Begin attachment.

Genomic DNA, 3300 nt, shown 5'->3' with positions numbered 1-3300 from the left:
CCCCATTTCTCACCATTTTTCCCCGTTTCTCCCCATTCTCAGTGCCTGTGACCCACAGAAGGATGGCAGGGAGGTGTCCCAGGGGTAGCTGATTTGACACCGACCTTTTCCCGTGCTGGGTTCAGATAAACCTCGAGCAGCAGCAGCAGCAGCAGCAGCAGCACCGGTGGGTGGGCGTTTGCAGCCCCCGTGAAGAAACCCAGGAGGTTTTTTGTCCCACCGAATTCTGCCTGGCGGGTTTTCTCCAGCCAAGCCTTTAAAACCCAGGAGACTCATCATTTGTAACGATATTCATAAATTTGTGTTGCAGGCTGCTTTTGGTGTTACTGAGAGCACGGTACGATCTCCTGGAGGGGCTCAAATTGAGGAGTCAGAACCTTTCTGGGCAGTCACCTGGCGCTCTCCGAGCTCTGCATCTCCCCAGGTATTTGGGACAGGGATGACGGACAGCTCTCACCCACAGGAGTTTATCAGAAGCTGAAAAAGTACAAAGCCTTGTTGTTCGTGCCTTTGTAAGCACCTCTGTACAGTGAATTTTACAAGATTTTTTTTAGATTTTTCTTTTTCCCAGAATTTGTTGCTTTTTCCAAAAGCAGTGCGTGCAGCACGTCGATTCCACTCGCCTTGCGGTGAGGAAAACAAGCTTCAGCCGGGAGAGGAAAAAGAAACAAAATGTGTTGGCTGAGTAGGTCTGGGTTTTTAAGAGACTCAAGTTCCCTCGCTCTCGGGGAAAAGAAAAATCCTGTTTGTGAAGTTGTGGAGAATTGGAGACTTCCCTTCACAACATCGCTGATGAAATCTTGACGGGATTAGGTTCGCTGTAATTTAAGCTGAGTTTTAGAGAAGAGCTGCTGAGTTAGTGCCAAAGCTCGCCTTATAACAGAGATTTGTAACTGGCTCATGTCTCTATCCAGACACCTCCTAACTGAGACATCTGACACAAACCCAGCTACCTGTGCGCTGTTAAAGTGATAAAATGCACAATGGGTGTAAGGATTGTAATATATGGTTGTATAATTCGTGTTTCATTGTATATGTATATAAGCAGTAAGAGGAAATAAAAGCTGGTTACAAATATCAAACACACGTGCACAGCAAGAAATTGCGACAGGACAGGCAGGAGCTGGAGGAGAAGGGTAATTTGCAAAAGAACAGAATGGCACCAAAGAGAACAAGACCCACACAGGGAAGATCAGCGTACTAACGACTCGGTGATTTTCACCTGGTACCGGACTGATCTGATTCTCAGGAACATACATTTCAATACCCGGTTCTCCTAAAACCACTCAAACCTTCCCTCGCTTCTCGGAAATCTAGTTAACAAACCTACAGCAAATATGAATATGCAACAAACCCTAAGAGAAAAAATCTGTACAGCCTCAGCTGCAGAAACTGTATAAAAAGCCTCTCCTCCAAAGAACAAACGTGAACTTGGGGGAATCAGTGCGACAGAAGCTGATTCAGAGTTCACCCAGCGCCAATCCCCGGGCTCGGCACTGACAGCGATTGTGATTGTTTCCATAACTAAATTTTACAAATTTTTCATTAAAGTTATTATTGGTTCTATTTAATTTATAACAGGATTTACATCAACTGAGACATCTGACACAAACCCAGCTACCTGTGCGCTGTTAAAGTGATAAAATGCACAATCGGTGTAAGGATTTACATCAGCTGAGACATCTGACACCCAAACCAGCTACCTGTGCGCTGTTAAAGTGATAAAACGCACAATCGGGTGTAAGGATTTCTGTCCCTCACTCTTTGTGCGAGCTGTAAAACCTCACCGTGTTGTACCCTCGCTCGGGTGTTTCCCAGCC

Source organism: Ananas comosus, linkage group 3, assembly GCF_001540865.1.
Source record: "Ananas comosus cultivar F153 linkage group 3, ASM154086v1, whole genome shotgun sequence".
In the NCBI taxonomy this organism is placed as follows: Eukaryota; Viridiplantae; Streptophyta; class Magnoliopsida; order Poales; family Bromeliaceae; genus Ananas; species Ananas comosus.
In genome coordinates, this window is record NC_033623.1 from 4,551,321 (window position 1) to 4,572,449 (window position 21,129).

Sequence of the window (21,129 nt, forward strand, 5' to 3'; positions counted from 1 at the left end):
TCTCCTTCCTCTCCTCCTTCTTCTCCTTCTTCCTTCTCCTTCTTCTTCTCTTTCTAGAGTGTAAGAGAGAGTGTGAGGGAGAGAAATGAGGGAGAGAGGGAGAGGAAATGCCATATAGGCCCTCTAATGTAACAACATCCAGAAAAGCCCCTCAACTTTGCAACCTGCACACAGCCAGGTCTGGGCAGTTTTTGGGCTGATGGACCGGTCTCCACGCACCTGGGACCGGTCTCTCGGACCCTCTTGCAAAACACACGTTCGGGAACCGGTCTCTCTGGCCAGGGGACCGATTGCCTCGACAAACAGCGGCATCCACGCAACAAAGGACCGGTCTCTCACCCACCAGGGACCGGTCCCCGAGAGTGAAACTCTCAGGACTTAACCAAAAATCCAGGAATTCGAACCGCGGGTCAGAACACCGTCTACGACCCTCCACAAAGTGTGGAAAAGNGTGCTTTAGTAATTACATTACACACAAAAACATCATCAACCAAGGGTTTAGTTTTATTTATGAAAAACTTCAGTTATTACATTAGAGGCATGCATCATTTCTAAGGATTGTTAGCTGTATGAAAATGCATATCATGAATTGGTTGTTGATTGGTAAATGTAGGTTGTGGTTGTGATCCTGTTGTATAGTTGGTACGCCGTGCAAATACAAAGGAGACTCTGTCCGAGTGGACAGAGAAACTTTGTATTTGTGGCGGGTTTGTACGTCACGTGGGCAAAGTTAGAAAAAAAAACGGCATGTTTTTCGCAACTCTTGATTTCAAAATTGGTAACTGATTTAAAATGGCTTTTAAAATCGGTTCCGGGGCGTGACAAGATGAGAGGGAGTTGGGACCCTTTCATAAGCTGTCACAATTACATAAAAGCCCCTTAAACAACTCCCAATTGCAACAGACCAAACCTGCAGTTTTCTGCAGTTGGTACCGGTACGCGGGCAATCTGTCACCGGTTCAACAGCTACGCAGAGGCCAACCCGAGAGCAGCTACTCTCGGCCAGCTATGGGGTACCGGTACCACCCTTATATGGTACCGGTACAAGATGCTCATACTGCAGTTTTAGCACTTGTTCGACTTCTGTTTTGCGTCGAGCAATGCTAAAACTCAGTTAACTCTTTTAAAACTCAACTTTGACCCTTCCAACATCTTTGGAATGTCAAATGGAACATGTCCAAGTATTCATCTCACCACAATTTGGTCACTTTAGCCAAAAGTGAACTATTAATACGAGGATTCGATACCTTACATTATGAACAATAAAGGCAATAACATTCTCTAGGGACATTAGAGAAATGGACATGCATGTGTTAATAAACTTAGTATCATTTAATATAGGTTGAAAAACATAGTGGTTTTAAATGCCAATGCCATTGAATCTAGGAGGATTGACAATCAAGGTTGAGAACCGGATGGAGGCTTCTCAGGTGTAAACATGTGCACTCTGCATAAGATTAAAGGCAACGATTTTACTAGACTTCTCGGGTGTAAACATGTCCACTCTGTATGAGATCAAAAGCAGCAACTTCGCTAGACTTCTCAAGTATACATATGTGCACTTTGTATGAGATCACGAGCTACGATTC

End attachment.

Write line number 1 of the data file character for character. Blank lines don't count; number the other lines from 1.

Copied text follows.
Genomic DNA, 3300 nt, shown 5'->3' with positions numbered 1-3300 from the left: